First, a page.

- Sure. Why not?
- Great. Hold on a second.

Any other info
on where they might be?

Not really. That's where they lived
or their families lived.

That's all I can remember.
Good. Cool.

- OK. Sorry about that.
- It's OK.

Look, man. I'm all over this.

The day after tomorrow,
I'll have everything ready.

Knock yourself out.

- Don, my lunch break's almost over.
- Sorry. What's up?

Look, I got all the info right here,
based on your list,

plus the whole plan.

You got addresses,
married names,

in some cases even their jobs.

- I've got some sad news though.
- What?

That girl named Michelle Pete?

She died in a car accident...

five years ago.

I found the name of the cemetery
where she... well, where she is.

Little Michelle Pete?

Yeah. I'm sorry.

But the other four...
I got all their info.

Well, that's...
very impressive, Winston.

I really don't know why you did all of
this. What am I supposed to do about it?

Look, your whole trip...
it's all planned.

Booked reservations, rental cars.
Everything you need.

All you have to do
is give them the credit card.

What are you talking about?

You go visit them. You go
to their houses. You see them.

You bring flowers, pink flowers.
You're just checking in.

Just checking in.

I even got maps.
Everything you need.

And I burned you a new CD, see?

- That's traveling music.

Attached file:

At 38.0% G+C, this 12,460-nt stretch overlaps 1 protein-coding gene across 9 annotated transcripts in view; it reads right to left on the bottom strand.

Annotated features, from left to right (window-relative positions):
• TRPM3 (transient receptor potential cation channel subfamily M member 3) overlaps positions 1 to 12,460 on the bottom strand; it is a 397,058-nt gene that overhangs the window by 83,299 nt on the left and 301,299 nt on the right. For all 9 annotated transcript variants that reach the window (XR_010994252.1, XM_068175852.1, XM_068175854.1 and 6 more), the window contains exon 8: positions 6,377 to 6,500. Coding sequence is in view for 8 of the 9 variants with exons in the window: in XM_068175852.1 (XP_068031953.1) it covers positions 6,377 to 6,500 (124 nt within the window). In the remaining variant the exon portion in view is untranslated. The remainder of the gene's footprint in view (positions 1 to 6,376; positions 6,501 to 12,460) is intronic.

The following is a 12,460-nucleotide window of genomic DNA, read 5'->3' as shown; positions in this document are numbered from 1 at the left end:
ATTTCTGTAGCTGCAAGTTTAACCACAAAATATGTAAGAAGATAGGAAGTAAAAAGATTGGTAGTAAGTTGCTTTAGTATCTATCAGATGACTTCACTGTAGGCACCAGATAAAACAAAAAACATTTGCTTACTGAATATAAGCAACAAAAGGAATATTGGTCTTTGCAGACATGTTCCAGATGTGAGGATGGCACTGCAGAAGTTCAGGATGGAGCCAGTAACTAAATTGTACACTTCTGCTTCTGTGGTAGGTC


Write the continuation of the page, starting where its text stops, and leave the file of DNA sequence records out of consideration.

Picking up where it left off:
- That I'll take.

Uh, just coffee, please, Avis.
Thank you.

A few tips though.
Dress conservative, a little classy.

Don't give anything away.

And always, always bring flowers.
Pink flowers.

And look for clues about your son...
photographs, anything.

Or hints, like pink stationery
and red ink.

Handwriting, if possible.
And find that typewriter.

Bring me that typewriter,

and then I can forensically
match the type...

to the letter.

You're insane, Winston.

Even if you could possibly
rope me into this nonsense,

which you can't,

I'm not a detective or a private eye
in one of your crime novels.

Forget it. No buckskin' way.

- What, after all the work I've done?
- Well, you do it.

You take the trip. I'll pay for it.

Me? Impossible.
I've got three jobs and five kids.

And, besides, it's your life.

I've merely prepared the strategy.

But only you can solve the mystery.

And why is that?

Because you understand women.

Let me ask you something.

Suppose I took